Vinyl fences come either panelized or as board-and-rail systems. Like wood fences, they look great as long as you set the posts plumb and in a straight line. Here's how.
If you're thinking about a new fence, consider this: Vinyl fences last practically forever with no maintenance whatsoever. They won't fade or rot or need paint. In fact, the only care they could use is an occasional washdown, and even that's optional.
This article will show you how to plan and build a vinyl fence. We'll show you how professional installers set the posts in a straight line, perfectly spaced, sturdy and plumb. That is the real key to goof-proof construction. We'll also include some tips on avoiding serious planning missteps that can cause major headaches down the road.
But use our instructions only as a general guide; your fence may have some different assembly techniques. You'll need standard tools like a circular saw, a drill and an accurate 2-ft. level. With basic carpentry skills and a couple of helpers, you can install 100 ft. of fencing in a weekend. And best of all, you'll save $10 to $20 per running foot doing it yourself.
If you properly space and set your fence posts, assembling the fence panels is much like snapping together LEGO blocks. Rails snap into the post slots and are held in place with locking tabs. Boards interlock with each other and are held in place with plastic U-channels.
Vinyl fences come in two varieties: “panelized” and board-and-rail systems. A panelized system has panels that hang between posts. Board-and-rail systems have individual boards and rails much like a wooden fence. In this story, we'll cover the installation of a board-and-rail fence. But many of the layout and post-setting tips apply to both, so read on even if you choose a panelized system.
Mark the post locations on the line and then mark each posthole with a stake.
Make the line taut, then pull the tape measure from the corner and mark the string.
Dig 3-ft.-deep holes about 8 in. in diameter at each stake. Drop a post into each and adjust the depth to position the bottom rail 4 in. above grade.
With any fence style, set end and/or corner posts first and then fill in between them with the “line” posts. Corner posts have rail holes on adjoining sides, and end posts have holes on only one side. Line posts have rail holes on opposite sides to support fence panels on both sides.
Start by driving stakes beyond the end or corner positions, and then string a taut line between them even with the outside of the post locations. Then dig and set the end posts (Photo 1). (Read the next section for details on setting posts.) Use the rail holes on the posts to determine how deep the holes should be. (Read your fence instructions. The rail holes are usually about 4 in. above grade; see Photo 4.) You'll drive all of the posts down to the proper depth later (Photo 6), so starting a bit on the high side is best. Never try to lift posts after the concrete is added, because they'll just settle later. If you need to lift a post, add soil and pack it well before setting the post.
Hold each post flush against the string and plumb in both directions as a helper fills around the post with concrete. It'll take about two 60-lb. bags of premixed concrete for each 4-in. post. Mix a fairly sloppy batch so the concrete can ooze into the large holes in the post sides to help lock the post into place. If you want to keep grass from growing around the posts, trowel mounded concrete slightly above grade so water will drain. Otherwise, stop filling the holes with concrete about 4 in. below grade and pack in soil on top of the wet concrete.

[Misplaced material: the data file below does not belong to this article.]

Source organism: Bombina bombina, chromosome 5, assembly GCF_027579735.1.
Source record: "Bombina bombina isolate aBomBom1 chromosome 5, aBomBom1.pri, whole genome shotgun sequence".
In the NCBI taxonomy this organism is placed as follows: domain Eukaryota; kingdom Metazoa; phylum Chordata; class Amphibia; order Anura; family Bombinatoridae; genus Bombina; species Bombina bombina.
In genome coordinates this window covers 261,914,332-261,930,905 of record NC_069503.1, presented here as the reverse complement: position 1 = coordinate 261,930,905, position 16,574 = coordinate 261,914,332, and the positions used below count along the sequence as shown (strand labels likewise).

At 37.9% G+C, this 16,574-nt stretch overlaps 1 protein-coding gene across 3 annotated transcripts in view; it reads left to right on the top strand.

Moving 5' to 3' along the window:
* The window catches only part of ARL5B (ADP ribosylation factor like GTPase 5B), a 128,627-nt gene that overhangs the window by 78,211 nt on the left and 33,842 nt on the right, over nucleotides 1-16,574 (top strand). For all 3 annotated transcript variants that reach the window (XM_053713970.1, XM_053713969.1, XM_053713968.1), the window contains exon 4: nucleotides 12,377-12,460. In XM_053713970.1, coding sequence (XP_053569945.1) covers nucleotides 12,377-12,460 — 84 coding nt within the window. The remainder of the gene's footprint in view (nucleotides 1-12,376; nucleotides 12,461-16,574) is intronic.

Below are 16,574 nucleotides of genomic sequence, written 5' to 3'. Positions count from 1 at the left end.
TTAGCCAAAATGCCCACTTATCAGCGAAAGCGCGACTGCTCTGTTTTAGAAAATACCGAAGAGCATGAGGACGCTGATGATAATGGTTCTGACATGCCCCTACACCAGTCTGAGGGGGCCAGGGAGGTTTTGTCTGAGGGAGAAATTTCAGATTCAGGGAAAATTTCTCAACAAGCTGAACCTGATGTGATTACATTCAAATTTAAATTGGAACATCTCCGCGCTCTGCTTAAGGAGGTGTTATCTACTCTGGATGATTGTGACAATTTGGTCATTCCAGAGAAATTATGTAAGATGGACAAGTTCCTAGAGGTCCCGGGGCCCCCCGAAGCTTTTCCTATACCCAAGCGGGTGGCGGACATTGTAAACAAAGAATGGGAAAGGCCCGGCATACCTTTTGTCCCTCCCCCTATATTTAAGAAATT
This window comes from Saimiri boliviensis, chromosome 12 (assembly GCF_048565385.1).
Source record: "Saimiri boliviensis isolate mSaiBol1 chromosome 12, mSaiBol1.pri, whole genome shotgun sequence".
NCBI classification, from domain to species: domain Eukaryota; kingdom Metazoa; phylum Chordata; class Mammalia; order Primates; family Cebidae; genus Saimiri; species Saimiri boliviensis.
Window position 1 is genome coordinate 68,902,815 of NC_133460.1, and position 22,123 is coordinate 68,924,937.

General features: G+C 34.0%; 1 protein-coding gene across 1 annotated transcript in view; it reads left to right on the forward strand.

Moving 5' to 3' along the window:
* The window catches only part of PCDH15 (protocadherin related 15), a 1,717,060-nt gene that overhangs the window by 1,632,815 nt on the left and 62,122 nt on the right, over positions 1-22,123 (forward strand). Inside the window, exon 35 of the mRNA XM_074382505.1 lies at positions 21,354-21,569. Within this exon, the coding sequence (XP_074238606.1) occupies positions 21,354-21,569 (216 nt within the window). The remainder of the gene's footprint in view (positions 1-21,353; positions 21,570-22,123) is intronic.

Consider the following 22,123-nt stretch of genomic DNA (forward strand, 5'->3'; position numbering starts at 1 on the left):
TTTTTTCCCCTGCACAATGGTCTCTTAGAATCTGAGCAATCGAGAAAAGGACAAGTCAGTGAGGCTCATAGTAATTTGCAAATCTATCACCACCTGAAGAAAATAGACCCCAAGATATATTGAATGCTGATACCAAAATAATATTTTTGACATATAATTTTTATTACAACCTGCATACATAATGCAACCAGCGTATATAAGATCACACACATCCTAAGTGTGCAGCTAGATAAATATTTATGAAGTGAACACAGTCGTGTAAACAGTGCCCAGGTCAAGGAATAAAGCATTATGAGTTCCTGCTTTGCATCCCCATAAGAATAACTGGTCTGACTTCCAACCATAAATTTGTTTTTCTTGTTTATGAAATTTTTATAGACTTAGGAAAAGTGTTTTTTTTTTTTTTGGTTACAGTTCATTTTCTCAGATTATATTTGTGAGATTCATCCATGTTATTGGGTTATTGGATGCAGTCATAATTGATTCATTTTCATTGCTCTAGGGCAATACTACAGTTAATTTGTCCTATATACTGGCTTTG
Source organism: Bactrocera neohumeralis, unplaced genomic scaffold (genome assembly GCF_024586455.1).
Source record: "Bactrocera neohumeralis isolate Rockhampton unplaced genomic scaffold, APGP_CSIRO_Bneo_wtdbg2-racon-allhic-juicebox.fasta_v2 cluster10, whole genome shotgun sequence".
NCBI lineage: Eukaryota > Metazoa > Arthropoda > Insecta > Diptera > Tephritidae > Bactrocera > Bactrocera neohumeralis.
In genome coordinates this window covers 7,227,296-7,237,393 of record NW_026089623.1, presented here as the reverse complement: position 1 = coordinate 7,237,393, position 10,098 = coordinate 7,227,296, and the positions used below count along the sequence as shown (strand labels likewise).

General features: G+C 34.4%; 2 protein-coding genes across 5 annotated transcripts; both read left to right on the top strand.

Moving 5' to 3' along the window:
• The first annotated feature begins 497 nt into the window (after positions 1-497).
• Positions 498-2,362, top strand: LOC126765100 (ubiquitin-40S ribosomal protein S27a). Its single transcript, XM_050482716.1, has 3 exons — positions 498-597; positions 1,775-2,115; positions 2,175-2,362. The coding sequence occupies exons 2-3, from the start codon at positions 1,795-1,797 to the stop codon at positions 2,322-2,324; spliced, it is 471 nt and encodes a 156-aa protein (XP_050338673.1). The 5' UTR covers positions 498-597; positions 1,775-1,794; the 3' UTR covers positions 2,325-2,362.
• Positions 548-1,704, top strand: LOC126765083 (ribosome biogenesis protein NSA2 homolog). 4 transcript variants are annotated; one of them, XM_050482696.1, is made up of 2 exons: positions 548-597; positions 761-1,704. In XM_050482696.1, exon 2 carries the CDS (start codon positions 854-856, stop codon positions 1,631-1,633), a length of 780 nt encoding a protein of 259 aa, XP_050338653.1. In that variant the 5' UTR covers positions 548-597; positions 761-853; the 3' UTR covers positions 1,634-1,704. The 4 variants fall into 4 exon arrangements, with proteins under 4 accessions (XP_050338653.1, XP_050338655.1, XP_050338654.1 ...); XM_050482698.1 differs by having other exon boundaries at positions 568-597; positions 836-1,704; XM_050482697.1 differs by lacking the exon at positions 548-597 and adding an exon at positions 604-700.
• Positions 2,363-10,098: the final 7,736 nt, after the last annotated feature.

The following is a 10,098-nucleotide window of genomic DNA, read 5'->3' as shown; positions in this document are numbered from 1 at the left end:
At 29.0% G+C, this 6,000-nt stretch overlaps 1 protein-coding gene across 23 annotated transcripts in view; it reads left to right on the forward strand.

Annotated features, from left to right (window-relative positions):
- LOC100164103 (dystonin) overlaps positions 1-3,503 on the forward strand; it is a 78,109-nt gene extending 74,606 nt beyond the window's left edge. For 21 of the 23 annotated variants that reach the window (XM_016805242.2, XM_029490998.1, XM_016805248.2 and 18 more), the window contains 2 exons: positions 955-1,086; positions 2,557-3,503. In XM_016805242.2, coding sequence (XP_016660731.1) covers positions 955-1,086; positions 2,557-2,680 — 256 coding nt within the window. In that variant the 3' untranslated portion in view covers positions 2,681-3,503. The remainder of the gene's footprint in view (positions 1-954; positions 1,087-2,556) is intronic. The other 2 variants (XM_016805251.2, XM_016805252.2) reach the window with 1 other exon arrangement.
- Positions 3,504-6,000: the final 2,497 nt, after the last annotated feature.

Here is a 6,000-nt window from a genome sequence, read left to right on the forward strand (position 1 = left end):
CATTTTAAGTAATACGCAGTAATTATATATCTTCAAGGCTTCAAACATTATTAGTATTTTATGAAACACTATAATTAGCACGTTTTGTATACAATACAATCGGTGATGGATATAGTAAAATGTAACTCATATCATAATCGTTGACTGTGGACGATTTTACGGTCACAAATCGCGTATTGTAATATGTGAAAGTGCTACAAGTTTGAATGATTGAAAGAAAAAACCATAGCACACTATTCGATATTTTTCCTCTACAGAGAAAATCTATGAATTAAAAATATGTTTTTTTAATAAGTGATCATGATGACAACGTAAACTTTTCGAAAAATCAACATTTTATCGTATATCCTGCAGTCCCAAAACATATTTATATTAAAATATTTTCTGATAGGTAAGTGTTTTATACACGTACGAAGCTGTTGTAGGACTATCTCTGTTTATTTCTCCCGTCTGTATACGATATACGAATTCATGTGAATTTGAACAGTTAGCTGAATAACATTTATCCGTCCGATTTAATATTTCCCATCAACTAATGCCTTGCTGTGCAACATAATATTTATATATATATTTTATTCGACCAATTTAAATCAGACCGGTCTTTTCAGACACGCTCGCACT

Stretch a string line tightly along the proposed fence run, locate the corner posts and dig 3-ft.-deep postholes. Plumb the posts and fill the holes with concrete.
Start by picking up a fence permit application from the local building inspections department, along with local fence regulations. They will include setback requirements from your property lines to the fence and maximum heights. These details will likely vary for front and backyard fences and can even be different for houses on corners or busy streets.
If you live in a “planned” community or subdivision, you may also have to submit information to a planning committee. Follow all regulations to the letter. Otherwise you may wind up tearing out and moving your fence.
Draw a dimensioned sketch of your yard that clearly shows your property lines. Then add your proposed fence outline, heights, distances from property lines and gate locations. If you're not sure of your property lines, hire a surveyor to have them marked.
Take photos of each side of your yard, focusing especially on sloped areas and anything that will interrupt your fence, like buildings, trees or retaining walls (and mark their locations on your sketch too). The photos will also help you and the supplier plan and choose a fence that'll meet local ordinances, so have them with you. With the fence style chosen and the dimensions and layout in hand, apply for and receive your permit before ordering the materials.
Plan an accessible spot for a removable section of fence so you can get large equipment or a pickup truck into the yard if it's needed in the future. The fence supplier can provide special hardware just for this.
As with any other project involving digging, call before you dig (call 811 or visit call811.com) to have underground utilities marked. As a courtesy, discuss your plan with neighbors who may be affected by your fence.
Type “vinyl fences” into any search engine and you'll get about 250,000 results! With so many companies offering fence kits online, the selection is a bit daunting, but you can buy your whole fence online and have it delivered directly to your house—with free shipping if the purchase is over a certain amount. It's an option for those who live far from large cities. But do plenty of research. Some companies will help you with your order if you supply a sketch. Others expect you to fill out your own materials list. Doable, but you'd better be extra careful in figuring out exactly what you need. Forgotten, missing or damaged pieces will cause delays and extra shipping charges. Although every Internet source I studied had a phone number you could call for help, go with a local firm if you can. You'll be able to see the product, and it helps to sit down with someone to work out the materials list.
Drop a post into place and snap in the bottom rail. Then position it against the string line, plumb it and add concrete.
Set the remaining line posts. Cut rails to fit as necessary to fill in shorter spaces.